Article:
While several generalized regression equations exist for the prediction of body composition parameters in the normal adult population, the accuracy of these equations when applied to obese adults is uncertain. The present study examined the ability to predict body composition param- eters from girth measurements in obese men. One hundred twenty seven males with a body fat content of 30% or greater (as determined by hydro- static weighing at residual volume) were classified as obese (mean age = 46.8 ± 10.8 yrs, mean ht — 176.3 ± 6.5 cm, mean wt = 94.5 ± 13.2 kg, mean % body fat = 33.9 ± 3.2%, mean fat wt = 32.0 ±6.2 kg, mean lean body wt = 62.4 ± 8.4 kg). Girth measurements (cm) were taken at the following sites: chest, abdomen 1, abdomen 2, buttocks, and right thigh. Stepwise multiple regression analysis was applied to 84 randomly selected subjects with the following results (validation sample):Body Density = —0.00040 (mean abd) — 1.063, r = 0.50, Standard error of estimate = 0.0067 g/cc% Body Fat = 0.31457 (mean abd) — 0.10969 (wt) + 10.8336, r = 0.54, Standard error of estimate = 2.88% fatFat Wt = 0.22753 (wt) + 0.31341 (mean abd) - 22.608, r = 0.90, Standard error of estimate = 2.86 kgLean Body Wt = 0.77249 (wt) — 0.31353 (mean abd) + 22.620, r = 0.94, Standard error of estimate = 2.86 kgThese equations were cross validated on the remaining 43 subjects with the following cross validation results:Standard errorrof estimateBody Density0.380.006 g/cc% Body Fat0.442.50 % fatFat Wt0.902.67 kgLean Body Wt0.902.68 kgHence the use of girth measurements is a simple and practical method of estimating fat weight and lean weight in obese men.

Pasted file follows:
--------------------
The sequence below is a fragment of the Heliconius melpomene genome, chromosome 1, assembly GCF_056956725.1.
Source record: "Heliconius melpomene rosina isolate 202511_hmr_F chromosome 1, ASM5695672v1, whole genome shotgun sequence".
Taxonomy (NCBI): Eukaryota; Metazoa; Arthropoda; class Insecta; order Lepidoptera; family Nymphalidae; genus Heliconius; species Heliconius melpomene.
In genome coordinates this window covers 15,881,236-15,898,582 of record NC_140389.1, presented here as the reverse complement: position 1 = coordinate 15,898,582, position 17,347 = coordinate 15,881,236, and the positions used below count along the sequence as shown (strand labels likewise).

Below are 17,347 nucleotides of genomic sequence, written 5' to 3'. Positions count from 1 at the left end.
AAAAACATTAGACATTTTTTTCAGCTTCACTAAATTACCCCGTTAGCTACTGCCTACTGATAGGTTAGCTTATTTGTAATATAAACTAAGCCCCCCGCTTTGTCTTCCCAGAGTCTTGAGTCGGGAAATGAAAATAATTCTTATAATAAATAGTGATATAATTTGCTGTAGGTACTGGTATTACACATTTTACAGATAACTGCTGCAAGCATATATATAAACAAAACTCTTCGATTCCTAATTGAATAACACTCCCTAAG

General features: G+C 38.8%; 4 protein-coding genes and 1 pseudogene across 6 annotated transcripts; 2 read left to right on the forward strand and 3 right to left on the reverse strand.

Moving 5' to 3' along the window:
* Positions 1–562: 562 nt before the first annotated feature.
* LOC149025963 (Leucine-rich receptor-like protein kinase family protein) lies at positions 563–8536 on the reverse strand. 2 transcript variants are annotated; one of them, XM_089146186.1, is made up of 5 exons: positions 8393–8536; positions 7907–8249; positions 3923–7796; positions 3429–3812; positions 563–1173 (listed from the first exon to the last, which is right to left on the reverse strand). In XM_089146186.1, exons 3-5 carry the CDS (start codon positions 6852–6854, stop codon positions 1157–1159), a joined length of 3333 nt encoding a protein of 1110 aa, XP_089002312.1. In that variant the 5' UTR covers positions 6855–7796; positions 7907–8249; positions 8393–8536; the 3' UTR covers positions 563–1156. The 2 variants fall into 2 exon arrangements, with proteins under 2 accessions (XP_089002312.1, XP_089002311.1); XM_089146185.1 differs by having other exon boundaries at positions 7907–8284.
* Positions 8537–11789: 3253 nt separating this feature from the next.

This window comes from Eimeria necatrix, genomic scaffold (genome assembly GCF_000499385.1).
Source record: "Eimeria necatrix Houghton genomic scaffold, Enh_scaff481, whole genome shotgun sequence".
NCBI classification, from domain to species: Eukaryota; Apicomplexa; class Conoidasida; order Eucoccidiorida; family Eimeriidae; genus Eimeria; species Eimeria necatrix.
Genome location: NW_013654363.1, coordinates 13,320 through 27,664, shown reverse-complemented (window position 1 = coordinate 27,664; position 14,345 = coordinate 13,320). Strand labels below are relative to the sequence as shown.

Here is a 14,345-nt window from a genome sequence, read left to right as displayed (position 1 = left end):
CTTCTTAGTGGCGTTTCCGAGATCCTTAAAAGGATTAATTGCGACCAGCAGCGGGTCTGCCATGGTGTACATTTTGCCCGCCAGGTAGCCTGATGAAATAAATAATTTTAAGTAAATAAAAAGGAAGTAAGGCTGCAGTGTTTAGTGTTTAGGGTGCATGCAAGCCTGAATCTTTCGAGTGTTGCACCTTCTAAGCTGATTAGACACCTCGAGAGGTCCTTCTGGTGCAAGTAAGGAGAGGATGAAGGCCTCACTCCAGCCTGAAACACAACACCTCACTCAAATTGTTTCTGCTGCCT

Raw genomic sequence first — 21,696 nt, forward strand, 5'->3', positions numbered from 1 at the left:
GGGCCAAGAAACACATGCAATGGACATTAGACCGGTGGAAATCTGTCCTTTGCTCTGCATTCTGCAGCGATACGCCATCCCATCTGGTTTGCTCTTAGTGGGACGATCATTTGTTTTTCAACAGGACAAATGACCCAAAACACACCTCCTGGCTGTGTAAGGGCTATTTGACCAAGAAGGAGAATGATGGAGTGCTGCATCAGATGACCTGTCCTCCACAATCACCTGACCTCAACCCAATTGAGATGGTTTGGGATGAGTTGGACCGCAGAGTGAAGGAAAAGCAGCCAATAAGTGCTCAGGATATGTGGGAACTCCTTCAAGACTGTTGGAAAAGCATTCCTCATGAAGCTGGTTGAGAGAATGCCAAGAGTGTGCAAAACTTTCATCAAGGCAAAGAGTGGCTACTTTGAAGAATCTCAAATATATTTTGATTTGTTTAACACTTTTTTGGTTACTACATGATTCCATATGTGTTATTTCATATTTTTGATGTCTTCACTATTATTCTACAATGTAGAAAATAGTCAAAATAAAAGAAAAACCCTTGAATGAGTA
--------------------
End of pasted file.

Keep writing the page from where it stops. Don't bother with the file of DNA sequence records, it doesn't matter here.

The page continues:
Weltman, Arthur; Seip, Richard L.; and Tran, Zung Vu
"Practical Assessment of Body Composition in Adult Obese Males,"
3, Article 12.
Available at: https://digitalcommons.wayne.edu/humbiol/vol59/iss3/12